Monday, January 12, 2015


So here we are early in 2015, and it is one of those times—of many—during the year that causes me to pause and reflect. It is the time when I look at my list of courses that I want to take and subjects that I want to learn more about, and I prioritize it so I can “make it happen.” And then I think about how lucky I am to look forward to learning more, to growing. Gordon Christensen, DDS, told me very early in my career that I should spend 10 percent of my time outside my envelope of comfort. If I spend less than that, I will stagnate and decline. If I do much more, I will make mistakes that could be very negative in their consequences. At 10 percent, I will continue to grow and enjoy this amazing profession that we all love so much.

Growing up in Toronto, the second youngest of 13 children, I shared a bedroom above the garage with three brothers. I remember looking out the window as a young boy watching my dad “work” on his car. It was many years later that I learned he was just checking the oil, the battery, the timing belts, etc., but I was fascinated and that started my love of the automobile, an avocation I still enjoy today. But an automotive career was not to be as auto mechanics was something that did not come naturally to me.

My mother was the third youngest of eight children, the oldest being the famous musician Percy Faith. Musical talent was in our blood, our genes, and I enjoyed some success in classical music as a pianist and in jazz as a clarinetist and saxophonist (alto and soprano). Even though I had talent, it was hard work and it did not come naturally enough for me to consider being a musician as a career either.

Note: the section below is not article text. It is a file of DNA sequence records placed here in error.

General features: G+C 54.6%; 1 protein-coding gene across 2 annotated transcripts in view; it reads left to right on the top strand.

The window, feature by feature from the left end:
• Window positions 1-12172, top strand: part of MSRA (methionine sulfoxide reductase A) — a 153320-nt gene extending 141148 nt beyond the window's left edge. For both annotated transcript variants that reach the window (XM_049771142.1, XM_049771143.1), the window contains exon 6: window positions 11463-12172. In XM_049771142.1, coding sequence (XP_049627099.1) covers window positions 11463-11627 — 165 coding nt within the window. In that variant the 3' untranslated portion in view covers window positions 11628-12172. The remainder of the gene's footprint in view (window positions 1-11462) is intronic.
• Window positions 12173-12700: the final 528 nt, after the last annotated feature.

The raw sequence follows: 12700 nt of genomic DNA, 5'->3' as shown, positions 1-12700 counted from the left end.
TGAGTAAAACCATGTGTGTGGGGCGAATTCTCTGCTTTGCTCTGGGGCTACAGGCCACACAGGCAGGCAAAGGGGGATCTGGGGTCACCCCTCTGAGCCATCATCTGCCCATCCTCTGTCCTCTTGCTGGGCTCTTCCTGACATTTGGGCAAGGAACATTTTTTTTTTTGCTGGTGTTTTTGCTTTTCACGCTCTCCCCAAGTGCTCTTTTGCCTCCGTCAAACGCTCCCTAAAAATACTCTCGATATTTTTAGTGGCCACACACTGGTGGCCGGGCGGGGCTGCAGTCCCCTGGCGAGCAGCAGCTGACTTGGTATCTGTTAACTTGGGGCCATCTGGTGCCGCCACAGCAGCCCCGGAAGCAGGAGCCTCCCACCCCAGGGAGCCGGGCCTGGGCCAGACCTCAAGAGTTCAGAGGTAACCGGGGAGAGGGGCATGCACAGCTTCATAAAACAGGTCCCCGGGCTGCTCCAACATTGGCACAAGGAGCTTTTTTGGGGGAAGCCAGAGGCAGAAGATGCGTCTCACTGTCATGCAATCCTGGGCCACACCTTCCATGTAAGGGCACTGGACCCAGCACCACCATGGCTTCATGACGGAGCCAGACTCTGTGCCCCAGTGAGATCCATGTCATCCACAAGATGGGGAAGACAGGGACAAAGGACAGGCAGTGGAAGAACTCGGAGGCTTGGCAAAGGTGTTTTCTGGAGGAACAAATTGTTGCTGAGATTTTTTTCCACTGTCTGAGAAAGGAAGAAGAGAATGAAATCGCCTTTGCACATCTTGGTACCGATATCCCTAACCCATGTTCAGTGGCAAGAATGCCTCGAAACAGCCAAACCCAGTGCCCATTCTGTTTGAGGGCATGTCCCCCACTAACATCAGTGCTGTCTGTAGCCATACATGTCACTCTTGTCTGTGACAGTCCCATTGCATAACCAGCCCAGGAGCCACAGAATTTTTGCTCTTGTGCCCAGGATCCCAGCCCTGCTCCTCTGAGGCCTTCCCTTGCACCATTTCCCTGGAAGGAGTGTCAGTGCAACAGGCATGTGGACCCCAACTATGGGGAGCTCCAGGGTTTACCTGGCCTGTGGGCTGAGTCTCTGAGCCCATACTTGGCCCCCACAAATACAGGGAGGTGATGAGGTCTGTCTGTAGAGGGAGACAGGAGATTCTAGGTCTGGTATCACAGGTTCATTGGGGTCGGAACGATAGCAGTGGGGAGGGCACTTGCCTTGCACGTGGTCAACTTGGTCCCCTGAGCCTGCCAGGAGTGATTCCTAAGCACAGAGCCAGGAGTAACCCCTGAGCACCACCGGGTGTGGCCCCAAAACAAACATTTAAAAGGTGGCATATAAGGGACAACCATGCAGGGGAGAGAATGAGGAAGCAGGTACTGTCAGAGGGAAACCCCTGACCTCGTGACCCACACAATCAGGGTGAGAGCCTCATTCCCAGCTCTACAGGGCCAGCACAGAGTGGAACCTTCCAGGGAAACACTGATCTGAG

Science—particularly biological sciences—did come naturally to me, and the childhood wish that I would be a doctor when I grew up was something that I could achieve, and that is what I pursued. With my father dying suddenly at the start of my university undergraduate education, I struggled as to how to help support my mother and go to school. My marks suffered and I did not gain entry to medical school in my first years, and I finished my bachelor of science with no acceptance beyond that.

So I considered my alternatives and, being on the dean’s list in my final year, I was offered an opportunity to complete a research degree with a lucrative scholarship—so off to do my master’s I went. The academic world is so different; it was fascinating, but the work was really hard. I learned that I love to read about research, love to talk about and teach about research, but I hated doing it.

As I neared the completion of my graduate degree, I returned my focus on my chosen path to medicine. But what if I did not get in? Hedging my bets, I also applied for a career in dentistry and as a teacher. After six years of not getting into any program, I was now accepted into all three and was faced with an enviable decision to make.

It is now the early 1980s and the first season of “St. Elsewhere” had just been completed. In the final episode of that season, Canadian comedian Howie Mandel, who played one of the interns, said to his fellow graduates, “You know, we just spent a year of our lives and all we did was eat, sleep, and work.” And that was the revelation I was looking for. I never wanted a year of my life to go by like that. Life is too short and too precious.

I chose dentistry—and, boy, am I ever grateful. I love what I get to do for a career. It’s hard work, but it keeps me charged, it keeps me going, and it continues to be rewarding. I get to set my hours, within reason. I get to take vacations when I want to. I get to continue to learn. I get to be my own boss. I get to interact with an amazing team of staff who work with and for me. I get to work with my patients to enhance their health and change their lives. I get to earn a comfortable living. It’s hard to find anything that could possibly be better. Different perhaps, but better? Not for me.

Recently, while reflecting on things, I came across a project started by a photographer in Australia, called the “365 Grateful Project.” I hope to post, on as many days as possible, on my practice’s Facebook page (with ties to Twitter) a statement of what I am grateful for, with the hashtag #365grateful.

So, I sit here typing this blog, feeling grateful. This is going to be a great year, and I hope you also will start a project of gratitude. If you do, let me know, so I can follow you as well.

Back to the grind—which, today, does not feel like one.

Warm regards,

Larry Stanleigh, MSc, DDS, FADI, FICD, FACD

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